Free from products

Supermarkets have promised to make their gluten-free products healthier, after research by The Grocer revealed some lines can be up to seven times higher in fat than ‘standard’ products.

Fat levels - and in some cases sugar levels - of many own-label gluten-free products are considerably higher than in products with gluten, the research found.

The difference is particularly pronounced in bread. An Asda Chosen By You free-from white loaf contains 12.7g of fat per 100g - seven times the 1.9g of fat per 100g of the ‘standard’ equivalent. A comparable gluten-free loaf at Tesco has three times the amount of fat per 100g compared with a standard loaf, while Sainsbury’s is four times higher. Big discrepancies were also found in ready meals. A 400g Sainsbury’s free-from beef lasagne, for example, contains 7.2g of fat per 100g - 50% more than the supermarket’s standard frozen lasagne; it also has one-and-a-half times as much sugar. Comparable gluten-free products from Asda and Tesco contain 12% and 8%, respectively, more fat than the standard versions.

There are technical reasons for the higher fat and sugar levels in some cases, with experts saying gluten-free recipes sometimes contain more fat or sugar to improve taste or texture. But nutritionists warned consumers often believed free-from options were healthier than standard versions, and supermarkets needed to do more to tackle the disparities in their own-label lines.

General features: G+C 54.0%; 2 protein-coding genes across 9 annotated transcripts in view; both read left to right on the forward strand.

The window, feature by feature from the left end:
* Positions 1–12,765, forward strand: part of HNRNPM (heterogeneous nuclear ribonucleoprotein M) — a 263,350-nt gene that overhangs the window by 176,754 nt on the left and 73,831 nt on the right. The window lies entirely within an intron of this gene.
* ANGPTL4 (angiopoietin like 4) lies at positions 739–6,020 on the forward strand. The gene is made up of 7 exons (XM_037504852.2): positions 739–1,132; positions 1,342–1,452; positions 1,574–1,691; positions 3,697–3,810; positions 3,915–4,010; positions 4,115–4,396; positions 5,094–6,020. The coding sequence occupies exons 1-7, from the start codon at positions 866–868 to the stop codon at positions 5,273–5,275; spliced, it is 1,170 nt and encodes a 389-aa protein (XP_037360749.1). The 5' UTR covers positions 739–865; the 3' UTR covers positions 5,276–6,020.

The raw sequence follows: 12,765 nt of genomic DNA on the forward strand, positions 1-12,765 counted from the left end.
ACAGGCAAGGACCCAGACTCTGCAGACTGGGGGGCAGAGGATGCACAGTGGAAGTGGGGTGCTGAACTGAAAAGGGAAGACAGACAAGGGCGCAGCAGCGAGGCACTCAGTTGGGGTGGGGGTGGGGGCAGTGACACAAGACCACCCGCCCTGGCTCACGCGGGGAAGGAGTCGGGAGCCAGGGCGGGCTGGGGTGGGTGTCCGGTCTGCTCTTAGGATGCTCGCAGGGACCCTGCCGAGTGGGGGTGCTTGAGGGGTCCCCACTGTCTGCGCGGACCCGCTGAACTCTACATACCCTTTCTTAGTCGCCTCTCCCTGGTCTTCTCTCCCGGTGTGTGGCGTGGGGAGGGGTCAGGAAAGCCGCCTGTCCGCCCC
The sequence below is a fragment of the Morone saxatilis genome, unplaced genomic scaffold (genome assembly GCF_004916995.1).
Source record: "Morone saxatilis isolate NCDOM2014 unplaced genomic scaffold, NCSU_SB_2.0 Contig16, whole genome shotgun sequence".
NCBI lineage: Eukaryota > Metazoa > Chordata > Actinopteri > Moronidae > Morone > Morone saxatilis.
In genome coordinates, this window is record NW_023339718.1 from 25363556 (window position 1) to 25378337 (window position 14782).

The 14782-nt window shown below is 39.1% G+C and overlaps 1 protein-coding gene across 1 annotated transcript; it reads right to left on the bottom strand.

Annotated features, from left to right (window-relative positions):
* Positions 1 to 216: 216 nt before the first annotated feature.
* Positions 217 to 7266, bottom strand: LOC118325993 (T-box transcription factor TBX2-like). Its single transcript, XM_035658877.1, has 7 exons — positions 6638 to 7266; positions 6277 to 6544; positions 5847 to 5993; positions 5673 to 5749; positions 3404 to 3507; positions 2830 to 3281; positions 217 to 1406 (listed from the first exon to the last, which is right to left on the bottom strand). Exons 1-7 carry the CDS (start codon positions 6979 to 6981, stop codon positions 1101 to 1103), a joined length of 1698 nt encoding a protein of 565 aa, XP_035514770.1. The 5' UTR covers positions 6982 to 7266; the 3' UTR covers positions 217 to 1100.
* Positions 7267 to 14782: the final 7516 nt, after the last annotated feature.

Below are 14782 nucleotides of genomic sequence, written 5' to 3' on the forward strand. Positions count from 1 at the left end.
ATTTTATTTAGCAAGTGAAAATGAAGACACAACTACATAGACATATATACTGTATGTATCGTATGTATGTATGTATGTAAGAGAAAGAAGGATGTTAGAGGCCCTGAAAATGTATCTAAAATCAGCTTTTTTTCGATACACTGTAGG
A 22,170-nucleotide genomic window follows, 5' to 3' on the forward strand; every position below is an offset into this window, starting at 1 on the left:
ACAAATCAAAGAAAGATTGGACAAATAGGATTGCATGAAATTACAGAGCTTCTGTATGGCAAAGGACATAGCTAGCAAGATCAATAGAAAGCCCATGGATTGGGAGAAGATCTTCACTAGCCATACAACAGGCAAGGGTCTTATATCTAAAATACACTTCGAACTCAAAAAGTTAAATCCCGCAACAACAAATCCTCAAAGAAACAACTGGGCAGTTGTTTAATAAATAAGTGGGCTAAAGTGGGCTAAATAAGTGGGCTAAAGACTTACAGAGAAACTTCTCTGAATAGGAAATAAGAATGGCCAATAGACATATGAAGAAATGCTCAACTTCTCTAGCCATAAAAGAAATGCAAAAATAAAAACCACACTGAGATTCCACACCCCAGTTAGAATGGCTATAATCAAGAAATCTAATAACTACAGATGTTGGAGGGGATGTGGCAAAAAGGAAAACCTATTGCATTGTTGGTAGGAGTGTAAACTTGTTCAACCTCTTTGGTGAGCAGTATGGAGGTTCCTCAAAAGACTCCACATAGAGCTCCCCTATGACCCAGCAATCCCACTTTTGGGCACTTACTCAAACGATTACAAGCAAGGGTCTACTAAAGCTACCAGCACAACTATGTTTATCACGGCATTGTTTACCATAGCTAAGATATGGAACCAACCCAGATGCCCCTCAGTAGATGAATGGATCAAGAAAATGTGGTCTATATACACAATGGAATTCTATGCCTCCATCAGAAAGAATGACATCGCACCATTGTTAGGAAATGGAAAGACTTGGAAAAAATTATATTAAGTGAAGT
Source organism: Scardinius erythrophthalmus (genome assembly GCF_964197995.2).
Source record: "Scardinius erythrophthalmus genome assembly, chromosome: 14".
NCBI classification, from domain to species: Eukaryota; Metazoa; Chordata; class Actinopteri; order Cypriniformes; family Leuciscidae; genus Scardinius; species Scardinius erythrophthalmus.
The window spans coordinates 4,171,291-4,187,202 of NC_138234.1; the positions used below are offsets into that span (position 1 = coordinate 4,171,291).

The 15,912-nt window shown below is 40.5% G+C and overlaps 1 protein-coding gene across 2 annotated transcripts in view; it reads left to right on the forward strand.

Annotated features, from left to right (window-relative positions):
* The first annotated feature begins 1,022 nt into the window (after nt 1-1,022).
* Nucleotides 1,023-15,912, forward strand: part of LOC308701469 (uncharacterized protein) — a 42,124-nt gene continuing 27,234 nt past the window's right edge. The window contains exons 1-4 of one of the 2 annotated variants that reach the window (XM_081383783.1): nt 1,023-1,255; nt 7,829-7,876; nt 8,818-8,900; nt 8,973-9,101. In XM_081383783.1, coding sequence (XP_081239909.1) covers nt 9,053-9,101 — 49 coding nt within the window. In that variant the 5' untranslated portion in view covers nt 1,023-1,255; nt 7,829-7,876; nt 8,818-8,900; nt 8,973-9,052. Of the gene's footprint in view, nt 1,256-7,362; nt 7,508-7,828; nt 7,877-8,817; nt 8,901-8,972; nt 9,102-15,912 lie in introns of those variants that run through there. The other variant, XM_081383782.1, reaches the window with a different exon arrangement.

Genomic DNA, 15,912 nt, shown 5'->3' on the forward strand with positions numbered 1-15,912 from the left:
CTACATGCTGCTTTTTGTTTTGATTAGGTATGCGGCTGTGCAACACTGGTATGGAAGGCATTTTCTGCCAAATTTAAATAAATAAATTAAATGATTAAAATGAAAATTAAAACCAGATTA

“We want them to look at what more can be done to bring down fat and sugar levels in gluten-free products,” said Coeliac UK CEO Sarah Sleet. “It’s unfair that so many people have to use alternatives loaded with extra fat.”

Tesco, Sainsbury’s and Asda all stressed they were committed to making their gluten-free products healthier. A Sainsbury’s spokeswoman said the retailer had been working hard on bringing free-from products “more in line with their standard equivalents, ensuring we offer a choice of healthier options”. A reformulated range would begin hitting shelves “from the end of May”.

Tesco said it was working on bringing down fat levels in its gluten-free bread, adding sugar was already lower than in its conventional loaf. “We continually work to improve the nutritional value of our free-from range without compromising on taste or quality,” a spokesman added. “We ensure all products are clearly labelled with nutritional information so that customers can make informed choices about what to buy.”

Meanwhile, Asda said it was looking to see what could be done to reduce the fat levels in its gluten-free products without compromising on taste, having recently relaunched its range. “These products have been developed to meet the nutritional value of their ‘standard’ equivalent as much as possible,” said a spokeswoman. “As part of this relaunch, we are currently looking at the nutritionals of existing free-from products.”

Dr Glenys Jones, a nutritionist and spokeswoman for the Association for Nutrition, warned consumers without gluten intolerance should steer clear of the calorie-laden products.

“Sometimes there will be a technical barrier involved in gluten-free products,” she said. “These products are using fat and sugar to replace gluten both for taste reasons and in some cases, such as bread, where gluten provides elasticity in the products,” she said.

“However, the sort of figures The Grocer has found shows it’s just a myth that gluten-free diets are healthier. In many cases they are much higher in fat and certainly are going to be far more calorific. They are certainly not suitable for people looking to lose weight.”